NASA successfully tests morphing wing for next-gen aircraft

Shape-changing FlexFoils made from composite materials offer fuel and weight savings plus noise reduction.

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NASA researchers, working in concert with the Air Force Research Laboratory (AFRL, Dayton, OH, US) and FlexSys Inc.(Ann Arbor, MI, US), successfully completed initial flight tests of a new morphing wing technology that has the potential to save millions of dollars in annual fuel costs, reduce airframe weight and decrease noise during takeoffs and landings.

The test team at NASA's Armstrong Flight Research Center (Edwards, CA, US), flew 22 research flights during the past six months with experimental Adaptive Compliant Trailing Edge (ACTE) flight control surfaces — i.e., FlexFoil seamless control surfaces — that offer significant improvements vs. conventional hinged flaps.

AFRL began work with FlexSys in 1998 through the Small Business Innovative Research (SIBR) program, developing and wind tunnel testing several wing leading and trailing edge designs for various aircraft configurations through 2006. In 2009, AFRL and NASA's Environmentally Responsible Aviation (ERA) project agreed to equip a Gulfstream III jet with ACTE flaps designed and built by FlexSys, incorporating its proprietary technology. Both of the G-III's conventional 5.8m long aluminum flaps were  replaced with advanced, shape-changing FlexFoils made from composite materials.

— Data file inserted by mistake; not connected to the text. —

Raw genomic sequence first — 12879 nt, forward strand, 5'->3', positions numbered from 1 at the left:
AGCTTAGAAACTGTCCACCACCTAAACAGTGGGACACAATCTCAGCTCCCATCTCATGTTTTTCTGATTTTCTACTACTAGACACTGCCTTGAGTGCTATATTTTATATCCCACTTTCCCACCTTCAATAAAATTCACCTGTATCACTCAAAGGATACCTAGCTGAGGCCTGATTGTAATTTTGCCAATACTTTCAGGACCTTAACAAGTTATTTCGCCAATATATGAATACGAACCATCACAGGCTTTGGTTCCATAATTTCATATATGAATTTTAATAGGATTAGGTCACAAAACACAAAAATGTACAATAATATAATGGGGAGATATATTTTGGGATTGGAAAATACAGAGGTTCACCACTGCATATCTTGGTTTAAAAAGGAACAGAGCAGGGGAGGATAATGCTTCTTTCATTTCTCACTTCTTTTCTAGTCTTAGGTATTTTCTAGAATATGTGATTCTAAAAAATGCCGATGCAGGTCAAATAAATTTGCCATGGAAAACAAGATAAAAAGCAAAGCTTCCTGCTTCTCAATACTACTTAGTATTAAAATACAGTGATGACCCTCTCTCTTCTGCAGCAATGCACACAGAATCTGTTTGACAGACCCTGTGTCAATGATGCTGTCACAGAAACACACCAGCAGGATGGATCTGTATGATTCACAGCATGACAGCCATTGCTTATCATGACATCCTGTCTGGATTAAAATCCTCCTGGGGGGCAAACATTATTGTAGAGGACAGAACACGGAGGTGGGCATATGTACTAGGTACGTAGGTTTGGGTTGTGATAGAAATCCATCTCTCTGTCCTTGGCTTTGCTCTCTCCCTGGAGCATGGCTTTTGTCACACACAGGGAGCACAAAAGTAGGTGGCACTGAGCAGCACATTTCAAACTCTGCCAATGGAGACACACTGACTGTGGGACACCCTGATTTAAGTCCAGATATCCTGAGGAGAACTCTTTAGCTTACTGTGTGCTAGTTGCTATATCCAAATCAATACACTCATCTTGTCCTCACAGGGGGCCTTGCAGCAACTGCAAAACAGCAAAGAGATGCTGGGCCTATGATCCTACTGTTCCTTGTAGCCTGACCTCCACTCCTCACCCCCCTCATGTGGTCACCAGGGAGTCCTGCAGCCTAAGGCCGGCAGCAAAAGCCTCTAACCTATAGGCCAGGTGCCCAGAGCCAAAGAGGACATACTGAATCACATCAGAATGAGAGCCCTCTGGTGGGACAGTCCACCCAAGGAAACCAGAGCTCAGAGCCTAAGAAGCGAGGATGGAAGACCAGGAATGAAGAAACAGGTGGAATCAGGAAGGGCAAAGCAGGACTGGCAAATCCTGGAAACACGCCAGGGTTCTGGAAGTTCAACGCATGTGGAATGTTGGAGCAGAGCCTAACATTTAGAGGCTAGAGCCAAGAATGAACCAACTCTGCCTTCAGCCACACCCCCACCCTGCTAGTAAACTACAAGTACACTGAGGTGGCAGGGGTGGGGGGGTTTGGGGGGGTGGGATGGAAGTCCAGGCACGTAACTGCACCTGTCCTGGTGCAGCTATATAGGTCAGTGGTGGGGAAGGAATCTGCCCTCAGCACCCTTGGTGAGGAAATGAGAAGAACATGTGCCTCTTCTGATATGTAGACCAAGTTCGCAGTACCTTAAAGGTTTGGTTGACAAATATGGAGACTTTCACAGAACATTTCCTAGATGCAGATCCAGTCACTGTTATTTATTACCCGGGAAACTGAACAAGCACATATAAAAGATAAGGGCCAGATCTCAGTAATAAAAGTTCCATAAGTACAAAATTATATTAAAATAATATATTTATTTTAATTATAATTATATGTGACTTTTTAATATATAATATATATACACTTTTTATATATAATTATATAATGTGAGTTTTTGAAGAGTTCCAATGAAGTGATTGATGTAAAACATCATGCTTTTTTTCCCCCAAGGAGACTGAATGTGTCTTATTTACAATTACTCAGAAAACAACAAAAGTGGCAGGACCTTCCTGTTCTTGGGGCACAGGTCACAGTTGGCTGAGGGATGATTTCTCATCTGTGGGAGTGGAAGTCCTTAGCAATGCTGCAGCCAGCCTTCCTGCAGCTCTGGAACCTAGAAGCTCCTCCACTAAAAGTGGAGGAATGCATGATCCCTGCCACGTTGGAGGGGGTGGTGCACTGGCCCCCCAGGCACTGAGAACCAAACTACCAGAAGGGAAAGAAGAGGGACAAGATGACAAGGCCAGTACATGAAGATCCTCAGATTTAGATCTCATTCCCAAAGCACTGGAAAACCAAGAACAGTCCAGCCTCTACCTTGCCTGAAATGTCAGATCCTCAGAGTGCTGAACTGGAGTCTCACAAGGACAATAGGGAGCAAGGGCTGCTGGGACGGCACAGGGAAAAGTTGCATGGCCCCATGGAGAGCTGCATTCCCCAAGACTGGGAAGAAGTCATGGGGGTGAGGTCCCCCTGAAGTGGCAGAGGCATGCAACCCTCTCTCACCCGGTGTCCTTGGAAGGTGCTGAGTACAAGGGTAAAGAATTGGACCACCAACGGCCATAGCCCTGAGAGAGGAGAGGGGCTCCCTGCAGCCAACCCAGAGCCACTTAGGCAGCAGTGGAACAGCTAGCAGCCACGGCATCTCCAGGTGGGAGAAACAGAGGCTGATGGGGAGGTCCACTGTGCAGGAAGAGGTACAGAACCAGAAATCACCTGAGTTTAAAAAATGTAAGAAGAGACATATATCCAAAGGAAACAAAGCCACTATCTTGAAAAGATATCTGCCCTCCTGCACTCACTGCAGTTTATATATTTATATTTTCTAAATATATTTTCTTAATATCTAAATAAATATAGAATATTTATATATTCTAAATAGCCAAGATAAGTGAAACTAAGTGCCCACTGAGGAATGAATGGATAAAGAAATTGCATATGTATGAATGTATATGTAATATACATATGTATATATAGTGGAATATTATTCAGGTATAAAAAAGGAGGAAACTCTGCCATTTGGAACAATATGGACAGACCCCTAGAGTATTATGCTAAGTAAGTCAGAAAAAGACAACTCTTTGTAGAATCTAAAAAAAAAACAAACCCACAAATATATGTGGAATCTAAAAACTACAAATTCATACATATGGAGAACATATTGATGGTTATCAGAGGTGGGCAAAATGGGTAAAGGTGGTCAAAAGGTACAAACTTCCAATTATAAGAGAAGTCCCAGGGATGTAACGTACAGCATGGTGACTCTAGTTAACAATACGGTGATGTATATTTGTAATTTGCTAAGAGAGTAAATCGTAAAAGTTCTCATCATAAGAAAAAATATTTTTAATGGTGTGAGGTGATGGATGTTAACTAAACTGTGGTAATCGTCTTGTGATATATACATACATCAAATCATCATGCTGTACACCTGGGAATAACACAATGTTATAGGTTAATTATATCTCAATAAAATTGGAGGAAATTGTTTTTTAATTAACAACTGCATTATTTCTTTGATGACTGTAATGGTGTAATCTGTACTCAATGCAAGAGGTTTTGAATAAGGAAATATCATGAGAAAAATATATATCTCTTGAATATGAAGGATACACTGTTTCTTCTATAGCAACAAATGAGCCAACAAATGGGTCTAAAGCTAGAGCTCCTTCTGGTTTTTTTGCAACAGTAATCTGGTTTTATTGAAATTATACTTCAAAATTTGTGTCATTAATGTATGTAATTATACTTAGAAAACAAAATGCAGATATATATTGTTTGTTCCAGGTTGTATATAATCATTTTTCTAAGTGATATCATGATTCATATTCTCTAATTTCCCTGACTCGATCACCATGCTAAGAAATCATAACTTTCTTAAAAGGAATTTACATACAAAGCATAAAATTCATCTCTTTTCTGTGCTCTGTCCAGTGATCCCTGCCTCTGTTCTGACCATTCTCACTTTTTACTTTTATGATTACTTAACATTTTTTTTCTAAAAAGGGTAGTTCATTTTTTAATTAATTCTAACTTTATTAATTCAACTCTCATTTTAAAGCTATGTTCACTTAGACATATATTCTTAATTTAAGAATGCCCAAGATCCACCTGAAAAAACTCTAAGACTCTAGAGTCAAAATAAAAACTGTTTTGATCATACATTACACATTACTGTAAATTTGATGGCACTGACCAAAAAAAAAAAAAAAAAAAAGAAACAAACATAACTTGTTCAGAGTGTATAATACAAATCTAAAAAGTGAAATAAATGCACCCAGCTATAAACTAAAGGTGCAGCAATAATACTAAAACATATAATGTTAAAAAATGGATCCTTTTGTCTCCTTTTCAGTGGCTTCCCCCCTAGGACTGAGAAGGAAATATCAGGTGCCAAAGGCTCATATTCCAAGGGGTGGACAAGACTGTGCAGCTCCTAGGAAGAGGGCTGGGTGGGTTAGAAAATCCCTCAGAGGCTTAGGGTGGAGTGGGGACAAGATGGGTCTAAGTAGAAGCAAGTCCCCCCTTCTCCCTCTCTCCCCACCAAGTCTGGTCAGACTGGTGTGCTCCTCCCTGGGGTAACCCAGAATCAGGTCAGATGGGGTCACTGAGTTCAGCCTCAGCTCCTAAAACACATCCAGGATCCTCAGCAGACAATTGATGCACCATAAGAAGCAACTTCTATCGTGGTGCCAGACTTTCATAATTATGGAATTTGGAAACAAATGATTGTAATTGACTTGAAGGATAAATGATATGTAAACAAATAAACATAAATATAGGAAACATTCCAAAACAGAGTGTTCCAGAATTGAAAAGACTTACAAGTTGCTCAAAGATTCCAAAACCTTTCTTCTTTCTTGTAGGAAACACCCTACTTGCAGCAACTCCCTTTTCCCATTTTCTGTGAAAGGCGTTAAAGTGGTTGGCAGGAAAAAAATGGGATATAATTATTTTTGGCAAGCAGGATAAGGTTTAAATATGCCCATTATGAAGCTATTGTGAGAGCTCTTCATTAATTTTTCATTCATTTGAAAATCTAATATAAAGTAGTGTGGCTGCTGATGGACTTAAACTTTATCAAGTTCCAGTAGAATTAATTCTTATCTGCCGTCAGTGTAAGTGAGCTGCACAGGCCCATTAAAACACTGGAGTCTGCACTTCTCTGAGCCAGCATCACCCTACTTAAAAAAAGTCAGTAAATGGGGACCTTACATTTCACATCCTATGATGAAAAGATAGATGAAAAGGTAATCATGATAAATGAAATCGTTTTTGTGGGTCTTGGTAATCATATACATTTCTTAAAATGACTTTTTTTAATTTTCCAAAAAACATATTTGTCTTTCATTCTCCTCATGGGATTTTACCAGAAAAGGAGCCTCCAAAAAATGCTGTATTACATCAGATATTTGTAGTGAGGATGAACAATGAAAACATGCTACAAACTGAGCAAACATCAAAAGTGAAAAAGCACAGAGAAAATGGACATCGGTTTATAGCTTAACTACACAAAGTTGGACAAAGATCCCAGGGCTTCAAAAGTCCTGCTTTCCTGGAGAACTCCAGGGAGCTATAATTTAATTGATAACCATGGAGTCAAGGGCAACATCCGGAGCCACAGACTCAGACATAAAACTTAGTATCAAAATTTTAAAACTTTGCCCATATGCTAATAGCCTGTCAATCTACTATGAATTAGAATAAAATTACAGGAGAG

ACTE technology, which can be retrofitted to existing airplane wings or integrated into entirely new airframes, enables engineers to reduce wing structural weight and to aerodynamically tailor the wings for improved aerodynamic efficiency and fuel economy while reducing environmental and noise impacts. Fuel savings from 3% to 5% are projected for retrofit applications and 8% to 12% for clean sheet aircraft designs. Noise reduction during take-off and landing can reportedly reach up to 40%.

"The completion of this flight test campaign at Armstrong is a big step for NASA's Environmentally Responsible Aviation Project," said ERA project manager Fay Collier. Flight testing was key to proving the concept's airworthiness. The test aircraft was flown with its experimental control surfaces at flap angles ranging from -2 degrees up to 30 degrees. Although the flexible ACTE flaps were designed to morph throughout the entire range of motion, each test was conducted at a single fixed setting in order to collect incremental data with a minimum of risk.

"We are thrilled to have accomplished all of our flight test goals without encountering any significant technical issues," said AFRL Program Manager Pete Flick. "These flights cap 17 years of technology maturatio . . . and the technology now is ready to dramatically improve aircraft efficiency for the Air Force and the commercial aviation industry."

The results of these flight tests will be included in design trade studies performed at NASA's Langley Research Center in Hampton, Virginia, for designing future large transport aircraft. For more information on NASA's research in next generation aircraft, visit: http://www.nasa.gov/subject/7565/future-aircraft/